Many charities aim to influence how others (other donors, governments, or the private sector) allocate their funds. We call this influence on others “leverage.” Expenditure on a program can also crowd out funding that would otherwise have come from other sources. We call this “funging” (from “fungibility”).
In GiveWell’s early years, we didn’t account for leverage in our cost-effectiveness analysis; we counted all costs of an intervention equally, no matter who paid for them.1For example, see row 3 of our 2013 cost-effectiveness analysis for Against Malaria Foundation. For example, for the Schistosomiasis Control Initiative (SCI), a charity that treats intestinal parasites (deworming), we counted both drug and delivery costs, even when the drugs were donated. We did this because we felt it was the simplest approach, least prone to significant error or manipulation.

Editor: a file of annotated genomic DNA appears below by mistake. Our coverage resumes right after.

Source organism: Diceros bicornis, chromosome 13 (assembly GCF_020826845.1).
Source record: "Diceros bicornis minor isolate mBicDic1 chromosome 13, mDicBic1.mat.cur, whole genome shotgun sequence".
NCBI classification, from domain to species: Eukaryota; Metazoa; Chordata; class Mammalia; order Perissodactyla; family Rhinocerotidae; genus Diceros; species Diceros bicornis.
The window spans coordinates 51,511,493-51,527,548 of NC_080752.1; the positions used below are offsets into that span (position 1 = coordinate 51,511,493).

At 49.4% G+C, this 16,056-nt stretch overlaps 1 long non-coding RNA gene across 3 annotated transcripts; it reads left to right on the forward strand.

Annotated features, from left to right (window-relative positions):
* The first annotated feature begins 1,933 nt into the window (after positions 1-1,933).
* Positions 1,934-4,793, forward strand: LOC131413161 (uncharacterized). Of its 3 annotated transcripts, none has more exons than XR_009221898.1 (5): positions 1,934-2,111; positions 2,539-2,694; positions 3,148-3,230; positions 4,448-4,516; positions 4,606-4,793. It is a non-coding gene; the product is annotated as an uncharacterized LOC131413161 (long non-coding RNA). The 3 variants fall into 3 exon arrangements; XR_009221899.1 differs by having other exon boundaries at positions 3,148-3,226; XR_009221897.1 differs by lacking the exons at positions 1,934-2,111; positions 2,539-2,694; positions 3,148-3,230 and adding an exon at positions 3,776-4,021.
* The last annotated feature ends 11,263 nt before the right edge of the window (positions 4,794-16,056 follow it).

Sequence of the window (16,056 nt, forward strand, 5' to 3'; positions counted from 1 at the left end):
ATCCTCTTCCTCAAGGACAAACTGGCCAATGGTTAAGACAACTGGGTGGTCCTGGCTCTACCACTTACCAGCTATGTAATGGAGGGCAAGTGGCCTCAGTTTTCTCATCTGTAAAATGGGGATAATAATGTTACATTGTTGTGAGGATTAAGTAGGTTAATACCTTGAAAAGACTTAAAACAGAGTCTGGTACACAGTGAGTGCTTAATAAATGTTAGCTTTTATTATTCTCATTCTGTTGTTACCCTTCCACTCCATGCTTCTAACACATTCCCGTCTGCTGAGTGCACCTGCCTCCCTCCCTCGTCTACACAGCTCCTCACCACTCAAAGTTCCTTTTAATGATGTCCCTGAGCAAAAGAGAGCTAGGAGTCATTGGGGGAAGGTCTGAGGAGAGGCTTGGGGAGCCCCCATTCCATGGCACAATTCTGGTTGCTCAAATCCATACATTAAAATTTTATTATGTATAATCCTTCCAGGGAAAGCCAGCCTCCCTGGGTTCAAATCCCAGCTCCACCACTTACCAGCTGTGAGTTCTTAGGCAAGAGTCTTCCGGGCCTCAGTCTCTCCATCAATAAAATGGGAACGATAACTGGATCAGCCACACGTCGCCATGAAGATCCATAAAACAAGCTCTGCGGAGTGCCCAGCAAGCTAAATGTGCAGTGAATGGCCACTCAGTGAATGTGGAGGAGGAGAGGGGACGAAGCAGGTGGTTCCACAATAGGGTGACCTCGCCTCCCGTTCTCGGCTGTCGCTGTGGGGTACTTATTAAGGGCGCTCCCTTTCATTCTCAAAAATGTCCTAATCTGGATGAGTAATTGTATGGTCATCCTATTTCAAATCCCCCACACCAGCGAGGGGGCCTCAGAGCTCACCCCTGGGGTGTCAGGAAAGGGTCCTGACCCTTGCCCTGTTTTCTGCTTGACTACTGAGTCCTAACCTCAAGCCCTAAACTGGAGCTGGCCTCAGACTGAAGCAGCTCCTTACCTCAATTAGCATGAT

Over the last few years, our approach has evolved, and we made some adjustments for leverage and funging to our cost-effectiveness analyses where we felt they were clearly warranted.
In our top charities update at the end of 2017, we made a major change to how we dealt with the question of leverage by incorporating explicit, formal leverage estimates for every charity we recommend.
This change made our cost-effectiveness estimates of deworming charities (which typically leverage substantial government funding) look more cost-effective than our previous method. For example, our new method makes SCI look 1.2x more cost-effective than in the previous cost-effectiveness update. More details are in the table at the end of this post.
We also think the change makes our reasoning more transparent and more consistent across organizations.
In this post, we:
- Describe how our treatment of leverage and funging has evolved.
- Highlight two major limitations of our current approach.
- Present how much difference leverage and funging make to our cost-effectiveness estimates.